Rubbish At Sport? Be Proud.

Great Britain


As a kid I was the second to last to be picked for football matches. My friend John was last, and he had polio. In my school you played compulsory rugby or cricket. I usually went to the library and took the punishment, although I did play once and let through the winning try, because me and my friend Simon were didn’t notice the player barreling towards us (we were discussing Samuel Beckett). I played one game of cricket and got hit in the eye with the ball.

Nobody in my family ever played any sport of any kind. My mother considered football ‘common’, my father occasionally watched motor-racing and that was it. My brother and I have proudly carried on the anti-sport gene. This doesn’t mean we were unfit; we never sat around, we just weren’t interested in competitive stuff.

In LA, my best friend had played professional tennis and had to give it up after a damaged hamstring; he became a travel agent. It seemed that sport promised you much, then snatched your career away, like ballet.

Years later I attempted to change this. Our company formed a softball team and foolishly challenged other film studios. When we played Disney, we arrived at the park to find our opponents doing pull-ups from trees. We’d been for a meal. We lost that one. Actually, there needs to be a stronger word than ‘lost’.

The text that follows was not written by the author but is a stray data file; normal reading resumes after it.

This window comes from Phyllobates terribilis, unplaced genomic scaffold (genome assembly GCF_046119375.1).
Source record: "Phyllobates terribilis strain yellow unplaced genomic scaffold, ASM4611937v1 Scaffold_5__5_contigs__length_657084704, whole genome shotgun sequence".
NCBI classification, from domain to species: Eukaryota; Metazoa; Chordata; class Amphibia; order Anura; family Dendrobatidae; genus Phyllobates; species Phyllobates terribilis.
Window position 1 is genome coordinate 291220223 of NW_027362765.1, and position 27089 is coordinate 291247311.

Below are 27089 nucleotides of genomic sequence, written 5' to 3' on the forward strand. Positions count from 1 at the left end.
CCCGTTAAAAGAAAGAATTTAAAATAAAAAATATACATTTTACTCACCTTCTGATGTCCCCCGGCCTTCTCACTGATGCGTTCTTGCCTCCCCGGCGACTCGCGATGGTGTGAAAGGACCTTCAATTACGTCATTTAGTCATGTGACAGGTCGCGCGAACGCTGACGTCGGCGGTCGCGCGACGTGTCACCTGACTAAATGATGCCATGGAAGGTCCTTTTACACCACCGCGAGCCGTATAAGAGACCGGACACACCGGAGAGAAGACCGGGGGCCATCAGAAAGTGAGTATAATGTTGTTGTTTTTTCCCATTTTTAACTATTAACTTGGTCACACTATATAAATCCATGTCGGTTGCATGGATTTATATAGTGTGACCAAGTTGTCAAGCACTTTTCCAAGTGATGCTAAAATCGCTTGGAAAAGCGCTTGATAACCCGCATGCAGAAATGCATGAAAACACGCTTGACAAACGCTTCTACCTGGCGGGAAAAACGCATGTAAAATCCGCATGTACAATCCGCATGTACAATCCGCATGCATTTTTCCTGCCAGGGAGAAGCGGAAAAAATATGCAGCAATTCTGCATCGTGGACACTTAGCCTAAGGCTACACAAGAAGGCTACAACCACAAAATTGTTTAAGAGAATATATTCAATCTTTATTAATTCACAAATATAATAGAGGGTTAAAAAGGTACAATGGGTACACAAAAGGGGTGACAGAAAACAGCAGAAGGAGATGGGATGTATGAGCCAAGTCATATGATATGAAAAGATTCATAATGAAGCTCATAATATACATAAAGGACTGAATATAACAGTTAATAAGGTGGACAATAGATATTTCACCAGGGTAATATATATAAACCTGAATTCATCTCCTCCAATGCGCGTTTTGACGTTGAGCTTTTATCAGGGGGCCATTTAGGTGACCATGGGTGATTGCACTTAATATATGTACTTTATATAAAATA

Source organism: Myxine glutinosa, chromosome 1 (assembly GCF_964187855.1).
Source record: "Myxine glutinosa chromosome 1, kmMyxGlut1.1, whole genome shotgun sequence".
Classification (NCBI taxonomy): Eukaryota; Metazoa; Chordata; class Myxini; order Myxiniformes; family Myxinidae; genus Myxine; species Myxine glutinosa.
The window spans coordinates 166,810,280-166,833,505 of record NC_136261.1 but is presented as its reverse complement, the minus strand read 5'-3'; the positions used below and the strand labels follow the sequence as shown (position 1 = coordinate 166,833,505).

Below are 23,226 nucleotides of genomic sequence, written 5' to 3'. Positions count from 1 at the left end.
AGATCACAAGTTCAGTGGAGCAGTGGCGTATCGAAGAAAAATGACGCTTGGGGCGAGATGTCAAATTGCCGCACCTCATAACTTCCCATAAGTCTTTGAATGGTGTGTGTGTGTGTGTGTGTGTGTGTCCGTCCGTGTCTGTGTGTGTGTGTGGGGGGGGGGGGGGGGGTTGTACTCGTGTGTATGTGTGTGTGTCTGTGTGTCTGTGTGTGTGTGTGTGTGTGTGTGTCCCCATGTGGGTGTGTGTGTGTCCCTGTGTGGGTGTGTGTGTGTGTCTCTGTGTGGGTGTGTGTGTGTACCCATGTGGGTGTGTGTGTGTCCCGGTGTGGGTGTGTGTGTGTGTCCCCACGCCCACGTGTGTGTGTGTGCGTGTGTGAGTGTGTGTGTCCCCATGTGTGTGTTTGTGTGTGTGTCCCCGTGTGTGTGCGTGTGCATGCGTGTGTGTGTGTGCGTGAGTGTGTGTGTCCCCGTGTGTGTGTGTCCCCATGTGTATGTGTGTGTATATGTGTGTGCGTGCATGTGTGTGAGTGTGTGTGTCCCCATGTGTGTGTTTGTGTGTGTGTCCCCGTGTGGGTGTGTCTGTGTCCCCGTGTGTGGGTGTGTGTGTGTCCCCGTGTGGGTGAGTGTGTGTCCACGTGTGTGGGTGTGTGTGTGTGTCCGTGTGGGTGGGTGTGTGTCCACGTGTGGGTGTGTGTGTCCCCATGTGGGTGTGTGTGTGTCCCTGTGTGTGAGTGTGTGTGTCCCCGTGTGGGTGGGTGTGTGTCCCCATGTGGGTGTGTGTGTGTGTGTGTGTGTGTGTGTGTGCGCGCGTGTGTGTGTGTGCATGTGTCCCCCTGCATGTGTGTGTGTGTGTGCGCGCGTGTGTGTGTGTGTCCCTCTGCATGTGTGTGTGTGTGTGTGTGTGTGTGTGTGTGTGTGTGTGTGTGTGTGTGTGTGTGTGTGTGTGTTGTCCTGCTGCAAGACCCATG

Undeterred, we played on. Martin, our art director (and designer of the upcoming e-book covers) made our team shirts, but the transfer inks hadn’t dried by the time of our next game, and we all got covered in orange paint. It looked like Holi festival more than a sports match.

Our third game was against Universal. They had drafted in huge scary ringers from their US office. On our side we had two very short players, one an artist wearing bondage trousers, our studio head Mia was on crutches and as we were a player short we had drafted in her terrier.

The Universal team leader looked at us and said, ‘Wow, they’ve got two midgets, a cripple, a dog and a guy with his legs tied together.’ We lost that one too. I got hit on the head with the ball and my brain pan emptied out of fluid. I was sick for a few days.

Recently I had a kick-about with friends and their kids. One, about eleven, accidentally kicked me in the face and I got a detached retina.

The point is that none of this stops you from writing about sport. For an anthology on football I wrote ‘Permanent Fixture’, a story about an abused wife married to an Arsenal fan who is protected by the very football crowd she has come to hate.

The moral of this story: You don’t have to be Hemingway. Write what you don’t know.

6 comments on “Rubbish At Sport? Be Proud.”

  1. RobertR says:

    At my secondary school I managed not to do any ‘ games’ from 11-16 – instead I was in the library working my way through Dickens, Hardy, Austen & the Brontes (which strikes me as far more useful than running up and down a playing field on a wet and windy afternoon). Luckily I had a very accommodating grandmother who crafted a one note lasts five years – but oddly my father, grandfather and great uncle were all obsessive (& in some cases professional sportsmen – football, cricket, rugby, athletics the full range!)